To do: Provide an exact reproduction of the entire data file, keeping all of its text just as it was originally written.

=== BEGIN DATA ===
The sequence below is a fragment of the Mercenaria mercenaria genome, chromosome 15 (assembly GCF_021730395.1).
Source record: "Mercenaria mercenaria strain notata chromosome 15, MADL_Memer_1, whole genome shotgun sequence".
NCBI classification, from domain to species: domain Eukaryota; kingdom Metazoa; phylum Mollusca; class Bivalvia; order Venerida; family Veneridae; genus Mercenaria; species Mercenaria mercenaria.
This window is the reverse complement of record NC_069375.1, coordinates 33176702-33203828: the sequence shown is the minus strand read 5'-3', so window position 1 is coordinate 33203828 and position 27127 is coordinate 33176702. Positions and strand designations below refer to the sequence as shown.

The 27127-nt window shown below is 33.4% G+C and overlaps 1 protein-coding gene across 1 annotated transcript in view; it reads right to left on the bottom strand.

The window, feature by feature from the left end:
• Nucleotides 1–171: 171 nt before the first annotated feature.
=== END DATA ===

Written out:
The sequence below is a fragment of the Mercenaria mercenaria genome, chromosome 15 (assembly GCF_021730395.1).
Source record: "Mercenaria mercenaria strain notata chromosome 15, MADL_Memer_1, whole genome shotgun sequence".
NCBI classification, from domain to species: domain Eukaryota; kingdom Metazoa; phylum Mollusca; class Bivalvia; order Venerida; family Veneridae; genus Mercenaria; species Mercenaria mercenaria.
This window is the reverse complement of record NC_069375.1, coordinates 33176702-33203828: the sequence shown is the minus strand read 5'-3', so window position 1 is coordinate 33203828 and position 27127 is coordinate 33176702. Positions and strand designations below refer to the sequence as shown.

The 27127-nt window shown below is 33.4% G+C and overlaps 1 protein-coding gene across 1 annotated transcript in view; it reads right to left on the bottom strand.

The window, feature by feature from the left end:
• Nucleotides 1–171: 171 nt before the first annotated feature.